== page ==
Many of us may have imagined what it’s like at the bottom of the Mariana Trench, but now only one really knows. Hollywood icon James Cameron has completed his journey to Earth’s deepest point.
The director of “Titanic,” “Avatar” and other films used a specially designed submarine to dive nearly seven miles. He spent time exploring and filming the Mariana Trench, about 200 miles southwest of the Pacific island of Guam, according to members of the National Geographic expedition.
Cameron returned to the surface of the Pacific Ocean on Monday morning local time, Sunday evening on the U.S. East Coast, according to Stephanie Montgomery of the National Geographic Society. He spent a little more than three hours under water after reaching a depth of 35,756 feet before he began his return to the surface, according to information provided by the expedition team. He had planned to spend up to six hours on the sea floor.
Cameron’s return aboard his 12-ton, lime-green sub called Deepsea Challenger was a “faster-than-expected 70-minute ascent,” according to National Geographic. There were no immediate reports regarding Cameron’s well-being. A medical team was present when Cameron, 57, emerged from the sub, according to the expedition. Expedition physician Joe MacInnis told National Geographic News before the journey that recent test dives, including one that went more than five miles deep, had gone well and that he expected Cameron would be fine.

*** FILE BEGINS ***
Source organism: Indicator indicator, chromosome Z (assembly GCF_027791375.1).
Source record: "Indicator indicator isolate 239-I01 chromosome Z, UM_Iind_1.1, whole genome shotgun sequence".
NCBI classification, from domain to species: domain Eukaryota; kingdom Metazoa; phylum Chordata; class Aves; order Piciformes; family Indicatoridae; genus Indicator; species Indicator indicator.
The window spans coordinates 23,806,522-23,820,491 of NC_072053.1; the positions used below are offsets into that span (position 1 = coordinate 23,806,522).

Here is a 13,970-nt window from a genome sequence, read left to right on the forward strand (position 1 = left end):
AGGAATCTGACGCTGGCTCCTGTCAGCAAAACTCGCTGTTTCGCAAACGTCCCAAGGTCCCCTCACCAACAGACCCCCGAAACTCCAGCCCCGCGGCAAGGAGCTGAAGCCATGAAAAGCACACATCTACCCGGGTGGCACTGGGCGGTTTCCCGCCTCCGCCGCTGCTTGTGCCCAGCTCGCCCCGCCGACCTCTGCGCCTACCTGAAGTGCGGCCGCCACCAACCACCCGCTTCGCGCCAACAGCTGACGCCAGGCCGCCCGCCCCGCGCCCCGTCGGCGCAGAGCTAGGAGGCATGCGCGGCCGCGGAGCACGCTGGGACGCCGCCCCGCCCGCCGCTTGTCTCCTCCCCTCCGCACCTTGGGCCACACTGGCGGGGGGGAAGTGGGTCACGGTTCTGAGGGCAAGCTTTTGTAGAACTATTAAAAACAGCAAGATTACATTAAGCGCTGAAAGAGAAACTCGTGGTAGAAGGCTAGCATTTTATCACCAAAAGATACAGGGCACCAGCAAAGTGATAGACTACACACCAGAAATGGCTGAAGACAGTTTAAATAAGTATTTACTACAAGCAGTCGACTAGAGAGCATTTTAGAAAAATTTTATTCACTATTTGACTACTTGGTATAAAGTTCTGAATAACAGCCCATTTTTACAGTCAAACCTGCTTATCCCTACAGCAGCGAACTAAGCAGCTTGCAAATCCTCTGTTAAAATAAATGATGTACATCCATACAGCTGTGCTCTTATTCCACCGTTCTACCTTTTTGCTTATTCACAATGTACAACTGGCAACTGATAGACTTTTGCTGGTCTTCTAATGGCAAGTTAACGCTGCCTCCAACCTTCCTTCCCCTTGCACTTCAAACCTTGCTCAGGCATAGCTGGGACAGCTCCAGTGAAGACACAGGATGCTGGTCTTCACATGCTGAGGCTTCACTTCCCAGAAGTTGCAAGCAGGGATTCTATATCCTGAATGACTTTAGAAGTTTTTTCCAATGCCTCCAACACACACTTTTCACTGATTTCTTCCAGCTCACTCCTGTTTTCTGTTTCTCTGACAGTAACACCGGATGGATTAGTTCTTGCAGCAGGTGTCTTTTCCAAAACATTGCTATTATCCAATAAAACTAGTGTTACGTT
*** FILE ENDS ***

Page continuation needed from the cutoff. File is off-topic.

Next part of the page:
“Jim is going to be a little bit stiff and sore from the cramped position, but he’s in really good shape for his age, so I don’t expect any problems at all,” said MacInnis, a long-time Cameron friend, according to National Geographic.
The scale of the trench is hard to grasp – it’s 120 times larger than the Grand Canyon and more than a mile deeper than Mount Everest is tall. “It’s really the first time that human eyes have had an opportunity to gaze upon what is a very alien landscape,” said Terry Garcia, the National Geographic Society’s executive VP for mission programs, via phone from Scotland.
Swiss engineer Jacques Piccard and Don Walsh, a U.S. Navy captain, are the only others to reach the spot. They spent about 20 minutes there during their 1960 dive but couldn’t see much after their sub kicked up sand from the sea floor.
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